If you want to add animation to your charts that’s a clear sign that you have too much free time. Go out and play with the kids instead.
Yes, animation is a powerful attention-grabber, even more powerful than a glossy 3D pie chart in Crystal Xcelsius. And yes, it can actually be helpful (from time to time). But.
This works well because the trend is easily identifiable and you don’t care much about the details. It would be much more difficult to make sense of this data if there were multiple trends and short-term variability. (More on the use of animated charts.)
After watching this presentation people often ask me: “Wow! Can we do that in Excel?” Wrong question. The right question would be “Wow! Can our data do that?”.
You can always create a simple animation in Excel, but it’s hard for a non-programmer to get a smooth transition effect. Here is an example from my dynamic Excel dashboard:
Although you can see a pattern emerging, you would need to add a complex interpolation routine to make it look better (read Jon’s post to see how a simple interpolation can be used).
Animation is better used if there is a pattern to be discovered, but you need something more: the ability to interact with the data. You must be able to stop, go back, get the details. While you can create a simple animation effect with a for/next loop in VBA, interaction with the chart is much easier using a Google spreadsheet with a motion chart:
(This is just an image. Click here to play with the chart.)
Dynamic Charts in Excel
In Excel, instead of creating a VBA routine, consider using a scroll bar linked to the value you want to change (year, for example):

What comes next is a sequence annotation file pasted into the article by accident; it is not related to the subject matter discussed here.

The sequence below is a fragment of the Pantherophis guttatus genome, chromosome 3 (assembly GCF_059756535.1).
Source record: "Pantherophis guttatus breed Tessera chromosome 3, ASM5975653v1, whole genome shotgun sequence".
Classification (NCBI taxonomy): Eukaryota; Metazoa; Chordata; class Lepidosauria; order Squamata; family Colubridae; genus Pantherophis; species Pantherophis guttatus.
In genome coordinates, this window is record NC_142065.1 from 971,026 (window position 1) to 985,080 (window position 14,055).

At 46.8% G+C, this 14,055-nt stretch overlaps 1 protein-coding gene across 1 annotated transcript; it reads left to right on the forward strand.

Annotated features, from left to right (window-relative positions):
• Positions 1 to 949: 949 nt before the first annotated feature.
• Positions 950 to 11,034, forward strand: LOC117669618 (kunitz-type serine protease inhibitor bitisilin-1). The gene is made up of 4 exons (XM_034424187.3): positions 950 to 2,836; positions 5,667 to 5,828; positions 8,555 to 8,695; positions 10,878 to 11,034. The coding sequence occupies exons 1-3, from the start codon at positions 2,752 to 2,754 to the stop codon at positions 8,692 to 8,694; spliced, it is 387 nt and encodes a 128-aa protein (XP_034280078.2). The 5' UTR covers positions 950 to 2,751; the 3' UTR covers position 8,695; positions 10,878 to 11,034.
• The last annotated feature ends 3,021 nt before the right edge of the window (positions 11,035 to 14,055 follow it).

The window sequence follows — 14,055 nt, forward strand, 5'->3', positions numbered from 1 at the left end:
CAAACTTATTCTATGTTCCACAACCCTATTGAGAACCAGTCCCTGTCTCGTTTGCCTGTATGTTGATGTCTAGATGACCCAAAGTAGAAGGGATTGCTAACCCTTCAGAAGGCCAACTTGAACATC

Using a scroll bar adds some level of interaction because you can scroll back and forth, pause and examine the details for a specific year. Obviously, you need to change the chart data source dynamically.
Let’s recap how to create a dynamic chart in Excel. You can do it by changing values or by changing the data source itself (using a different range).
Option #1: Copying the Data
The range A1:E11 is our data set and we are comparing regions. Moving the scroll bar at the bottom changes the year. Column F is our data source. You can enter this formula there:
ROW() gets the current row and MATCH() returns the position of value 2002 (A13) in the range B1:E1. So, the formula in cell F2 reads something like this: start at A1, go down one row, go right three columns and get the data in that cell (range of width 1 and height 1). When the user selects a different year the data is copied to column F.
Option #2: Using a Dynamic Named Range
The second option is to create a dynamic named range. Create a named range and, instead of entering a fixed range, enter this formula:
As you can see, it is very similar to the one above, but now the number of rows down is fixed (1) and it returns a range of 10×1 cells (because we have 10 regions, but if the number of regions varies you may use COUNTA(A:A)-1 to count the number of regions, excluding header – and don’t forget to move the year to a different cell…).
When you verify your range this is what you get:
You just need to use this range in your chart (when entering the range you must add the workbook name: “=Book1!SourceData”). You’ll also need a range for the category axis labels:
You can download the spreadsheet here.
If you want to animate your charts make sure you do it because it adds value, not because you want to show off your skills. You can do it in Excel but it looks much better in Rosling’s Trendalyzer or in the Google spreadsheet gadget.
To create animations your data source must change dynamically, and that requires some work (and skills). I advise you to shift your focus from animation to interaction and use all that work to design a better user experience. Do you prefer a “wow!” (animation) or a “wow, thank you!” (interaction that actually helps the user)?